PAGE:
Creating ArchViz in Unreal Engine with Wessel Huizenga

On ArtStation Learning, Wessel Huizenga discusses how game engines can be useful in creating architectural visualization projects. The course showcases his personal workflows and covers the use of Blender for creating 3d assets, setting up photorealistic lighting in Unreal Engine, and his use of procedural materials to quickly make changes within the scene.

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Wessel Huizenga is a self-taught real-time architectural visualization artist. Having obtained a degree in game art, he approaches creating arch viz scenes with the same optimization techniques he would use in a game engine. He currently works with architectural visualization firms to update their workflows to create real-time visualizations.

Behind the course:

Building the course was something totally new for me. It was a great challenge to discover a new kind of skillset. The first question I asked myself was: “How can I transfer my knowledge into the world?”  It was a good time to sit down and reflect on my own work. After having a good brainstorm session I came to the conclusion to do a detailed breakdown of one of my recent scenes.

The course is designed for a wide range of audiences – from people with no experience to an expert in their field that wants to learn more about achieving photorealism in UE4. It is also accessible for people that come from a game-related background, and want to learn more about the general workflow for ArchViz. The workflow I use can be used in many different fields with some optimization adjustments if needed so it’s also for anyone who is just curious.

Most memorable learning experience:

Before I attended university, I did a course in game design/art. At the same time, I was also doing an internship at a local gaming company called 8D Games. During this internship, I was mentored by their amazing lead artist, Edwin ten Wolde. Edwin has taught me to develop my mindset, my art knowledge, my art theory, seeking what makes me happy and driven to become better. His philosophy on learning and becoming a better artist made me the artist I am today. I will be forever grateful that I  have had such an amazing mentor that helped me divine my path in the industry.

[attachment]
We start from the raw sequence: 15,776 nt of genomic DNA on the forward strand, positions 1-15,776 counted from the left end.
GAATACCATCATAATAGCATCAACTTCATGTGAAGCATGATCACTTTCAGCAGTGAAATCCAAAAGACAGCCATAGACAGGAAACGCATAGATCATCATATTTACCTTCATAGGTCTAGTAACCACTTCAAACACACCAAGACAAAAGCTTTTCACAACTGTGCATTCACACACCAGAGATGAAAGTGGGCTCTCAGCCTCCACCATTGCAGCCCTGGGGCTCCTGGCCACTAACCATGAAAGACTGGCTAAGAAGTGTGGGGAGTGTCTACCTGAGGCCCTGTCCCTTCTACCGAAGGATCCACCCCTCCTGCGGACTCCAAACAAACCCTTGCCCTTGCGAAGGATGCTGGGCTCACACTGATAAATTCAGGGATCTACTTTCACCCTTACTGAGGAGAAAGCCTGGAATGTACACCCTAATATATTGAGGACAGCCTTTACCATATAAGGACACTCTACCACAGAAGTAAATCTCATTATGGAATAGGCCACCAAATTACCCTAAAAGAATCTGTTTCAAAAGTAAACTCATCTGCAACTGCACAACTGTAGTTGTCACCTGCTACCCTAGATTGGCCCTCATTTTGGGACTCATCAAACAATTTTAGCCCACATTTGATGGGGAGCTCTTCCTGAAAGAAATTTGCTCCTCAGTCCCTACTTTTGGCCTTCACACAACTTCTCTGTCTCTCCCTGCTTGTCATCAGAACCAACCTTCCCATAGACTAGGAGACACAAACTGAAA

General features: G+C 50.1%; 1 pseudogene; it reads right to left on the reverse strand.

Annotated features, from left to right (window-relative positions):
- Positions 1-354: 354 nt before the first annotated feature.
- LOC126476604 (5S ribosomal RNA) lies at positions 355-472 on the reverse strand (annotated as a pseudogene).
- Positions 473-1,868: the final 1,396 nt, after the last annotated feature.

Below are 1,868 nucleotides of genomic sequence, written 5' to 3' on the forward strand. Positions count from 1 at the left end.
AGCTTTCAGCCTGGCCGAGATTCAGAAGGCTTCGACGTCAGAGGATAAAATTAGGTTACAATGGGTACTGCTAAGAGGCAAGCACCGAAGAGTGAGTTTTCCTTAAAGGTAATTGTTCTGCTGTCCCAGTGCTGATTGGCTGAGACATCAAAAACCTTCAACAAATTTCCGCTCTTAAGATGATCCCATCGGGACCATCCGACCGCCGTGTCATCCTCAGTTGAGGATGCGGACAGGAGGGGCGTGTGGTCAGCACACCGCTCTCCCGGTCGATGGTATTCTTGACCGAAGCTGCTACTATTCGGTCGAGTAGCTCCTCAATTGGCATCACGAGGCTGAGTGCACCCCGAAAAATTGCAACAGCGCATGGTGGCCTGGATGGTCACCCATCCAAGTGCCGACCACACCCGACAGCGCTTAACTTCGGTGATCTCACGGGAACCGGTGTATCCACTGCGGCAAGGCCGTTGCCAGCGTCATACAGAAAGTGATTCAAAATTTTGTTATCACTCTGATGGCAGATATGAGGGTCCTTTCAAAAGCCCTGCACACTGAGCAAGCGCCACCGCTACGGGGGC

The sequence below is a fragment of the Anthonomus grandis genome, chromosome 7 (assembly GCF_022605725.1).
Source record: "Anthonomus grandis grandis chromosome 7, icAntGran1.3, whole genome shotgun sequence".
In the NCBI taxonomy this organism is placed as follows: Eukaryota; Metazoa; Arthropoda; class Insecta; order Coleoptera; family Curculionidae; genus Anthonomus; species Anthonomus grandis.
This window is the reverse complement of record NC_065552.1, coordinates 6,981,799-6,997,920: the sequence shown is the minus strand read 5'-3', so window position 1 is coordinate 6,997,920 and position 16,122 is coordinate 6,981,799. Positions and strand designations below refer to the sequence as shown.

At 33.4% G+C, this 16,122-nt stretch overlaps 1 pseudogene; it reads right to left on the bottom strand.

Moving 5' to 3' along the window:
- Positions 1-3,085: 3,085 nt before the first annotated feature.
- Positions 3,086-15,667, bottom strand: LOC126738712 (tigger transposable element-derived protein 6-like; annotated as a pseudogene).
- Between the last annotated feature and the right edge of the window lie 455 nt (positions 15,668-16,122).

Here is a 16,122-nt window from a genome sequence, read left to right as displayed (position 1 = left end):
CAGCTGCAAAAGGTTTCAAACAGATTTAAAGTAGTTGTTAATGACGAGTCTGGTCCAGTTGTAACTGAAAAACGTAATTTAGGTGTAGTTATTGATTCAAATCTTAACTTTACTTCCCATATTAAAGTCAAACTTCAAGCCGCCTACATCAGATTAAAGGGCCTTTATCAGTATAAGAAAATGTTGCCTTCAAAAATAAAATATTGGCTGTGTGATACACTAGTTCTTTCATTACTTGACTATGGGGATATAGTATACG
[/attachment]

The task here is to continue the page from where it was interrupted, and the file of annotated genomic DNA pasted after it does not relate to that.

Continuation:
Surrounding myself with the people that want to become or are great artists helped me develop my mindset and gave me the motivation to keep pushing myself. I learned who I’m and what I want to become. Having a clear path for the future keeps me motivated throughout my journey.

One piece of advice:

It took me a long time before I knew that I wanted to do something with arch viz. I started out wanting to become a game environment artist. I made a lot of ‘good’ mistakes while on that journey. Admitting my mistakes and then turning them into something that made me smarter and better helped me a lot on my journey. I find it important to not only focus on production skills but also the mindset behind it. Together, these can make you a great and unique artist within the Arch Viz community.

What I noticed is that I really needed to work really hard to get better at what I’m doing, I worked almost 24/7 on developing my skills when it came to production. When I started my university course, I found out that understanding the theory of what you’re doing is really important to establish quick and efficient growth to achieve better results.

Just know that you don’t need raw talent to be able to find work within this industry. Work hard. Ask for a lot of feedback from professionals on LinkedIn, Facebook, and Discord. Most importantly, don’t give up. It took me around 5 years to be in a position where I am now, and I still have a lot to learn.

Transferable skills from game environments to arch viz:

The most noticeable skill that converts well to architectural visualization is the way game artists look for cheats or clever solutions to achieve the best optimization possible. Knowing how a game engine works and how to optimize my assets for the particular engine of choice helps me achieve results that aren’t possible by simply transferring an arch viz scene to a game engine.

By treating my arch viz scene as an actual game environment, I can boost the quality of my lighting and bake without too high a cost regarding the frame rate or memory. This makes it perfect to create a photorealistic scene for Virtual reality to enhance the client experience.

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See more of Wessel’s work here.

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About the author

Sierra is the Editor of ArtStation Magazine.